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They knew better in the 14th century
April 17, 2013 - Stephen Browne
I'm waiting to comment about the bombs in Boston.
There has been no claim of responsibility, but it's been less than two days. I am almost certain there will be one.
What I'd like to comment on is some of the pictures, in particular one showing a blood-stained sidewalk and a victim who had his leg blown off.
I am no stranger to controversy concerning photos I've taken and had published, and I've had that uncomfortable conversation with outraged family members.
About taking the photos, I have no apologies. For the sake of the historical record, for what we can learn from them, it is important to record as much information as possible.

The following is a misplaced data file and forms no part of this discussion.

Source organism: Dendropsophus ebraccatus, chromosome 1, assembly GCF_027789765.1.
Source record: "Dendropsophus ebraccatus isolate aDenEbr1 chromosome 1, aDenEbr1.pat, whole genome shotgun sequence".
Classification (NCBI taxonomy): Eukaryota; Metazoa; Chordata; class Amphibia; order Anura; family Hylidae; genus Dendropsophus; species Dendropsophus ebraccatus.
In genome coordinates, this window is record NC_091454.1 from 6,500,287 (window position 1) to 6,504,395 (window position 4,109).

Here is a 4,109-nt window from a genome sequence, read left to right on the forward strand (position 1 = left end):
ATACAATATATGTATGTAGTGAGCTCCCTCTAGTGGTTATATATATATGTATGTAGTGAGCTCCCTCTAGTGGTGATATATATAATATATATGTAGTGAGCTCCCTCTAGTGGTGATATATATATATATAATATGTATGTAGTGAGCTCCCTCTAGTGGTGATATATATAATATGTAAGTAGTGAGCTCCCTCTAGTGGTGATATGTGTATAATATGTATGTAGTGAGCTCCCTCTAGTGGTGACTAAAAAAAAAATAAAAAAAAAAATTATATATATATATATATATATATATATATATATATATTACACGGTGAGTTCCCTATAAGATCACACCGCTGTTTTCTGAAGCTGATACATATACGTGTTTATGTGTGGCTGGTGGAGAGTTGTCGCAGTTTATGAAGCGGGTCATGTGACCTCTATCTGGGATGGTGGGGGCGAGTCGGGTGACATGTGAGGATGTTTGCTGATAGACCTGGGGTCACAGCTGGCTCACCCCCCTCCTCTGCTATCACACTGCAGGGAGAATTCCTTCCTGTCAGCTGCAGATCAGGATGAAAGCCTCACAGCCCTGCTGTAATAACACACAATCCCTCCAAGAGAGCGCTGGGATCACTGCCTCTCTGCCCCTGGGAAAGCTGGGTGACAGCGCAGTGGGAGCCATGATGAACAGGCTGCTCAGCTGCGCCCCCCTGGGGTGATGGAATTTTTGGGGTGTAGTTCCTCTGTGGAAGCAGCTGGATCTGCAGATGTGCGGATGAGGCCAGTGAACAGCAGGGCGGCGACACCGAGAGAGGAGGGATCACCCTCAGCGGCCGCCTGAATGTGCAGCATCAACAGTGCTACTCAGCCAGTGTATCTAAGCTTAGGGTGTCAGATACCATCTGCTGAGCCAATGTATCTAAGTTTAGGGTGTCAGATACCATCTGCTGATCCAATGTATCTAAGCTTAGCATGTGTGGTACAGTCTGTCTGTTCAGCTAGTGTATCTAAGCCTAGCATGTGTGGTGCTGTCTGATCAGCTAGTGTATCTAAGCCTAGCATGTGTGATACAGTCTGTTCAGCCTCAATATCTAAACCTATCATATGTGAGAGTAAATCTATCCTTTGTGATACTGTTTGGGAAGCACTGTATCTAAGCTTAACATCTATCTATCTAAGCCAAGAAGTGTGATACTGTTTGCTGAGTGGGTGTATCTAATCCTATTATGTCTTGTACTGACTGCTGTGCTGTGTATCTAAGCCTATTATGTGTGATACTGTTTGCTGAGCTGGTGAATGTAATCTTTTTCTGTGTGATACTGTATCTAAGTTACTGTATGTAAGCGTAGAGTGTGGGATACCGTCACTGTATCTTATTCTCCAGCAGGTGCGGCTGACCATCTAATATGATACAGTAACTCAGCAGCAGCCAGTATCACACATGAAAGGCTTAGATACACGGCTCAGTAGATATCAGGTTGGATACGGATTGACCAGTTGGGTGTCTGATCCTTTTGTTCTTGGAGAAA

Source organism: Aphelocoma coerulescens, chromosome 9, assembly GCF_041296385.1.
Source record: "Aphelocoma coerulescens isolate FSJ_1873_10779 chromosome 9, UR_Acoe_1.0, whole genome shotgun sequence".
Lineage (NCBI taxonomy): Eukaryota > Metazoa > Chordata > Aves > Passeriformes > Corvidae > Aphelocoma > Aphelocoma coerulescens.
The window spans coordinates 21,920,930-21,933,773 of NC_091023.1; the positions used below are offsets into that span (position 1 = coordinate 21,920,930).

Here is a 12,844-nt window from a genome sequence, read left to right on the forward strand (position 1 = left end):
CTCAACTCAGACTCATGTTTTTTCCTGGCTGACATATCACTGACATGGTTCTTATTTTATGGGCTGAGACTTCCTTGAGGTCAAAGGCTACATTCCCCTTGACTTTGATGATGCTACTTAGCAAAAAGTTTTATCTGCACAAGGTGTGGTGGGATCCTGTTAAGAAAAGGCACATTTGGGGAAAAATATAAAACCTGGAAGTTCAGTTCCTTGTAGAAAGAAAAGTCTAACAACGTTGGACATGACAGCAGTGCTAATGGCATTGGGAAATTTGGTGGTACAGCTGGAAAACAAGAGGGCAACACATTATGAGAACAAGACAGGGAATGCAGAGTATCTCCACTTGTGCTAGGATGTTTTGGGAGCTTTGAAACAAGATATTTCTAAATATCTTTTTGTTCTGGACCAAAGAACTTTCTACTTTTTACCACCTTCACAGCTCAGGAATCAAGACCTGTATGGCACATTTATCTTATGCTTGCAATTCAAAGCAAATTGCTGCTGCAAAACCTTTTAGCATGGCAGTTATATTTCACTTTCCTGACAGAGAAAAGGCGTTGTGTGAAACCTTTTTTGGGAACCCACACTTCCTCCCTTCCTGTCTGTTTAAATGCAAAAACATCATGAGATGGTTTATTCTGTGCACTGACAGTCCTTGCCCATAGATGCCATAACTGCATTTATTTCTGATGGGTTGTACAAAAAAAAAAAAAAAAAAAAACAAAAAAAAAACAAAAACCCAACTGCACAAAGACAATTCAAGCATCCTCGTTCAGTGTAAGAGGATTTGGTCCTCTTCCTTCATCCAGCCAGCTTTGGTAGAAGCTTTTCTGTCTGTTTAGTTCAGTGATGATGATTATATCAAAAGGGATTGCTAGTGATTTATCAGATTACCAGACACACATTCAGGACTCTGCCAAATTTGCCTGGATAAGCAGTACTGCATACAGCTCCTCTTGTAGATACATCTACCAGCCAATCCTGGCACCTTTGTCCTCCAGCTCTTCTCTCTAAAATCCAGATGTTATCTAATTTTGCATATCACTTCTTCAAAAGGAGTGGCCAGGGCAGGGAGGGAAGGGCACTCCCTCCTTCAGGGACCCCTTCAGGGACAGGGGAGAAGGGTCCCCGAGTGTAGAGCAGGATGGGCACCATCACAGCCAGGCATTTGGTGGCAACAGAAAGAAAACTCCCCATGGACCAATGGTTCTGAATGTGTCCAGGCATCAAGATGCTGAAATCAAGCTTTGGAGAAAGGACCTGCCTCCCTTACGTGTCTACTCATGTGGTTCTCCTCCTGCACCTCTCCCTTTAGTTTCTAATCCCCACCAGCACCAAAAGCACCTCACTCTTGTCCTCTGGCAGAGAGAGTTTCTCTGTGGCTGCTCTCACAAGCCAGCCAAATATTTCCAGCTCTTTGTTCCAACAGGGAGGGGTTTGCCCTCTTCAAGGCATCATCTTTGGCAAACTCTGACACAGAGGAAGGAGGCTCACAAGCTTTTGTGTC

About publishing them... that's something we can argue about. Looking through generations-old newspapers one can't help but notice they were a lot less squeamish back then.
However rather than step in that issue, I'll let another journalist do it for me.
Jean Froissart has been dead for more than 600 years so I guess he can take the heat.
In his chronicle of the years between 1322 and 1400, Froissart described the aftermath of the Battle of Aljubarotta, August 14, 1385.
“There were young knights among them who had never been present at a stricken field. Some could not look upon it and some could not speak and they held themselves apart from the others who were cutting down the prisoners at My Lord’s orders, for the prisoners were a body too numerous to be guarded by those of us who were left. Then Jean de Rye, an aged knight of Burgundy who had been sore wounded in the battle, rode up to the group of young knights and said: ‘Are ye maidens with your downcast eyes? Look well upon it. See all of it. Close your eyes to nothing. For a battle is fought to be won. And it is this that happens if you lose.'”
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